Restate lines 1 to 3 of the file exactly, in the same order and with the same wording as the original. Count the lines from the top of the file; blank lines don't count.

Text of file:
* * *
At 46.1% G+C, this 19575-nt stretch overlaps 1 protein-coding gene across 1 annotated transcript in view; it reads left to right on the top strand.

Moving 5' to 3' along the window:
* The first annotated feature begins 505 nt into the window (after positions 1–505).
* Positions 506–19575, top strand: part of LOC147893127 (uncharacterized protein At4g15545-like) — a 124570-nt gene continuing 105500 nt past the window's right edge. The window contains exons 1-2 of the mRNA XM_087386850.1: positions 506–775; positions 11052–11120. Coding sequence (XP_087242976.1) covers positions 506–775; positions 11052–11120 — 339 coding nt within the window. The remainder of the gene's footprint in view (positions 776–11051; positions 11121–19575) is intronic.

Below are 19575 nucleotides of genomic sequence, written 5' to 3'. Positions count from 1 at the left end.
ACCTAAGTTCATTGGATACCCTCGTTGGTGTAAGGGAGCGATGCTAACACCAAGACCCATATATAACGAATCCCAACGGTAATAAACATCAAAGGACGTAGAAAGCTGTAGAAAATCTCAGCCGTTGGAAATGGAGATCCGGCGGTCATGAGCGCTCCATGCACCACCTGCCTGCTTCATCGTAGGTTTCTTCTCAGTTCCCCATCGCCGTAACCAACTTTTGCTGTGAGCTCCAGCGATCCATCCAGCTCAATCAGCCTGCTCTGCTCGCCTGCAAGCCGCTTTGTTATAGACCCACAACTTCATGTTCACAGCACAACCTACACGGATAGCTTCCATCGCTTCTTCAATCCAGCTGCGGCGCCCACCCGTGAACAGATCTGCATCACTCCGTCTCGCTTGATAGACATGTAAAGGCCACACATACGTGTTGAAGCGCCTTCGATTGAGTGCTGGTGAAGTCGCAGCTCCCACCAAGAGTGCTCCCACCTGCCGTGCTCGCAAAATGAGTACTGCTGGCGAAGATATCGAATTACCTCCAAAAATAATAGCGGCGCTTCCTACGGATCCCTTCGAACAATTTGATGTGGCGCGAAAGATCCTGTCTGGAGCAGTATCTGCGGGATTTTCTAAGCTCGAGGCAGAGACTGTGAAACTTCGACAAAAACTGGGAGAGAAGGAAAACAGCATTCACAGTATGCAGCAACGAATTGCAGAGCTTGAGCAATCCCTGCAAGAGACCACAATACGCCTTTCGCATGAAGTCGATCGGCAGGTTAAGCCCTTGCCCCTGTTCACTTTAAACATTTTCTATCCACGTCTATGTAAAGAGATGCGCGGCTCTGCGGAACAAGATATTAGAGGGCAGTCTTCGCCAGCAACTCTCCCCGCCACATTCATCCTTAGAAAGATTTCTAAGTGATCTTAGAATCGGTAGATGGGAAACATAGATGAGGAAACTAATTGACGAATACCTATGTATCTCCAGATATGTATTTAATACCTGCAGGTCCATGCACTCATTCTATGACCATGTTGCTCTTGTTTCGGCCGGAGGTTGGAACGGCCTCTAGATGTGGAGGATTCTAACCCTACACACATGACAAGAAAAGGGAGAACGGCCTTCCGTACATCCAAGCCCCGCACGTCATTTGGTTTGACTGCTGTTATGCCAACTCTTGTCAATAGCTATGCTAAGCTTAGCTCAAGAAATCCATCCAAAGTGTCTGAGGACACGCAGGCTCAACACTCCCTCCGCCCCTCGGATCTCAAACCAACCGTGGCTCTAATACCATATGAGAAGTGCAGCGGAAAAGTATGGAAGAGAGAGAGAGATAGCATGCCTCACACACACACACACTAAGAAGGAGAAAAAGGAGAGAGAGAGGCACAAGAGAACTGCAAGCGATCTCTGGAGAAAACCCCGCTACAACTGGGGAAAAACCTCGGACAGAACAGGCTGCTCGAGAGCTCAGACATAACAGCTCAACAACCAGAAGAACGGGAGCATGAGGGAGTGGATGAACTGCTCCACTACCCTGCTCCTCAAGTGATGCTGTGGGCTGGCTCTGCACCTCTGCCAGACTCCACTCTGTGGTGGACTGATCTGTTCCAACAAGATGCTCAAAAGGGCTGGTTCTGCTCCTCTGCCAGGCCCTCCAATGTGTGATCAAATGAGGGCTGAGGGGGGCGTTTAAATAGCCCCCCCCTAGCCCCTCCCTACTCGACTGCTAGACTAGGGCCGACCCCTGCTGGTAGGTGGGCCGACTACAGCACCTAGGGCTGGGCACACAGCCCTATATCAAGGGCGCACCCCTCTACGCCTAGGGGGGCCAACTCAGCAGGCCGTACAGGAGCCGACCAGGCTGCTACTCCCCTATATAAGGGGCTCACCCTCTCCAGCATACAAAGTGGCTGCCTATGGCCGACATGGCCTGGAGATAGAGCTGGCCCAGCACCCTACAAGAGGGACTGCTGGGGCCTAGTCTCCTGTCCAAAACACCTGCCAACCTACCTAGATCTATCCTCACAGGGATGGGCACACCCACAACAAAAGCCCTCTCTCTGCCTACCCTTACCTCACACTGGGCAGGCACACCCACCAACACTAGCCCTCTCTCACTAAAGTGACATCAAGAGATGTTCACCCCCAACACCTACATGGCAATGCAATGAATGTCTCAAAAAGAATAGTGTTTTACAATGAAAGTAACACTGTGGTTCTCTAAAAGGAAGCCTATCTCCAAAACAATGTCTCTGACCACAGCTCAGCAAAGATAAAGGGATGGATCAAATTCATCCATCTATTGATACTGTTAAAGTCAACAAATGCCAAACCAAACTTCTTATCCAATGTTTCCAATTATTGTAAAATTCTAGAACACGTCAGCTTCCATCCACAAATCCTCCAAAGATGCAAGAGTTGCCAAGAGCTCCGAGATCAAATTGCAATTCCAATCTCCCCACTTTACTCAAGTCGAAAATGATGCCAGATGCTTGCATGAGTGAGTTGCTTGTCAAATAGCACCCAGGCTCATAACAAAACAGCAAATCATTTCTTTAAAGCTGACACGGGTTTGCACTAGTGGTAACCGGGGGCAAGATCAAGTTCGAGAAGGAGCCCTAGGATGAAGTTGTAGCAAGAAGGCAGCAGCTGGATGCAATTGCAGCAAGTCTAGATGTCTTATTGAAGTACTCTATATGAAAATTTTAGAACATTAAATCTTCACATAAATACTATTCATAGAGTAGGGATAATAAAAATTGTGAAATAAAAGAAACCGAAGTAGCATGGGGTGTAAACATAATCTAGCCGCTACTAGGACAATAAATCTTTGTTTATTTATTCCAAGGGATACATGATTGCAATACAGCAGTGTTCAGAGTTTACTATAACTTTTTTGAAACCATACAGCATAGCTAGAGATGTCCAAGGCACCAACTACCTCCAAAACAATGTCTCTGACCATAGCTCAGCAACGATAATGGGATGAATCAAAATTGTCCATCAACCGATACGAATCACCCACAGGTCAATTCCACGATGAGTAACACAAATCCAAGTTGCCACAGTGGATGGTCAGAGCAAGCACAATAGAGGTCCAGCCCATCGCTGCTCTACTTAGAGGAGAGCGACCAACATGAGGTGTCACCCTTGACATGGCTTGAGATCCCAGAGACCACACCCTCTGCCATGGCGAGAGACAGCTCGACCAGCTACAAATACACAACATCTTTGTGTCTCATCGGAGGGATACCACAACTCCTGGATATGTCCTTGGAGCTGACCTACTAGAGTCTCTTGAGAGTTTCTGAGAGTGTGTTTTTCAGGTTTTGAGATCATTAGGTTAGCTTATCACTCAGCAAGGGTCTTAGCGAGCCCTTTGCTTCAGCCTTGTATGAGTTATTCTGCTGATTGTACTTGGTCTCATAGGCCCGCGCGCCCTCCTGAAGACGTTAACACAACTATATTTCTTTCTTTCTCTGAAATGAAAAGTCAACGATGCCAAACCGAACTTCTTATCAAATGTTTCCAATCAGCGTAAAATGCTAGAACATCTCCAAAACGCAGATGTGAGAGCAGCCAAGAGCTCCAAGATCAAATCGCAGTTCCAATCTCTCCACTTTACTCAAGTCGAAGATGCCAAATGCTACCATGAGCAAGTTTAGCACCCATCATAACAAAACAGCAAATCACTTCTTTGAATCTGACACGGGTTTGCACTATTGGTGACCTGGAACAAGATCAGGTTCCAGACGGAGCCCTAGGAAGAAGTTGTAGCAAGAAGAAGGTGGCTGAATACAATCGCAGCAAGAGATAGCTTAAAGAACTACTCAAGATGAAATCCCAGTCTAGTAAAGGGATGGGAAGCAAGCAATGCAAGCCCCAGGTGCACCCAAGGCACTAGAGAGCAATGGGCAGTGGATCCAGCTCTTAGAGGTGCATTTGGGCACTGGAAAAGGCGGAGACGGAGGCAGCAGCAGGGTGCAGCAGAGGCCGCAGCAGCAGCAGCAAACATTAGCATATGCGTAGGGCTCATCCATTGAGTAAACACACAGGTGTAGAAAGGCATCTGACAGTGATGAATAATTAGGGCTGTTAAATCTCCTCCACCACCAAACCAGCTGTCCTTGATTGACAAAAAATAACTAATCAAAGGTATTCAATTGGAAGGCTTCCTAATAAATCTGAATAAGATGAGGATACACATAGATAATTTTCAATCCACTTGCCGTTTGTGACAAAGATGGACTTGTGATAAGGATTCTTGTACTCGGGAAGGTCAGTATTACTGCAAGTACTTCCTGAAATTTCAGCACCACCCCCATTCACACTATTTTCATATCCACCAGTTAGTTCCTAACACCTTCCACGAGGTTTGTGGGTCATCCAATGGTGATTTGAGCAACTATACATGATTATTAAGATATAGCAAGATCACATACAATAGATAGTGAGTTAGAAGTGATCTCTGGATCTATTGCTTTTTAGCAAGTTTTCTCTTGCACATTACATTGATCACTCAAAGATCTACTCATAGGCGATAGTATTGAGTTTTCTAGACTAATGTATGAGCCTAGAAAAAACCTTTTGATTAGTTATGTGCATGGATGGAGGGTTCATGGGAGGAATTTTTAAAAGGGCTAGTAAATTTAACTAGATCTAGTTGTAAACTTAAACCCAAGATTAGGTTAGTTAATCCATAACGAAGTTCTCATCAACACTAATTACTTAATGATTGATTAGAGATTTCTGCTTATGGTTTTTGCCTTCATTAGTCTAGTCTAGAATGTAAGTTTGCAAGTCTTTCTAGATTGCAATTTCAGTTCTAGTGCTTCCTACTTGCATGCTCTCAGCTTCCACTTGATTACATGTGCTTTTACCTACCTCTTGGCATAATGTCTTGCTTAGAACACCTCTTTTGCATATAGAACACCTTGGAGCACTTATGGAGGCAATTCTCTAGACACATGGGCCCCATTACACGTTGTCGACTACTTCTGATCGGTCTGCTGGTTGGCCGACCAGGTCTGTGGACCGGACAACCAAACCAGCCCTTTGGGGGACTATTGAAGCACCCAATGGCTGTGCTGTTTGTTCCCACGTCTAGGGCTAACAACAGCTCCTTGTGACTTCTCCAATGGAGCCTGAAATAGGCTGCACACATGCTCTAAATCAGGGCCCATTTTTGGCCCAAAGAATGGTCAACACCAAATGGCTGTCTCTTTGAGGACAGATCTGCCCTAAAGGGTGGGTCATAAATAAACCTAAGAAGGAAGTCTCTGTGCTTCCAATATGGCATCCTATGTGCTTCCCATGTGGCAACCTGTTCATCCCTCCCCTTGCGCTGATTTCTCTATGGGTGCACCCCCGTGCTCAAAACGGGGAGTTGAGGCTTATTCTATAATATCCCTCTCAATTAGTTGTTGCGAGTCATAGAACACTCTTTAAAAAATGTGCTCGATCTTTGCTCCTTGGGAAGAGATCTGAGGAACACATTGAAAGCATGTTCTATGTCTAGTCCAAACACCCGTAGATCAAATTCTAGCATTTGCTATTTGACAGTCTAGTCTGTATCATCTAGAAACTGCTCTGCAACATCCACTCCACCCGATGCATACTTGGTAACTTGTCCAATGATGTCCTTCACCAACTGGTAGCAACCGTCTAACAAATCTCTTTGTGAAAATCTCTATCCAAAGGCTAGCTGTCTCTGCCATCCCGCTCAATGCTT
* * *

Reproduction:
At 46.1% G+C, this 19575-nt stretch overlaps 1 protein-coding gene across 1 annotated transcript in view; it reads left to right on the top strand.

Moving 5' to 3' along the window:
* The first annotated feature begins 505 nt into the window (after positions 1–505).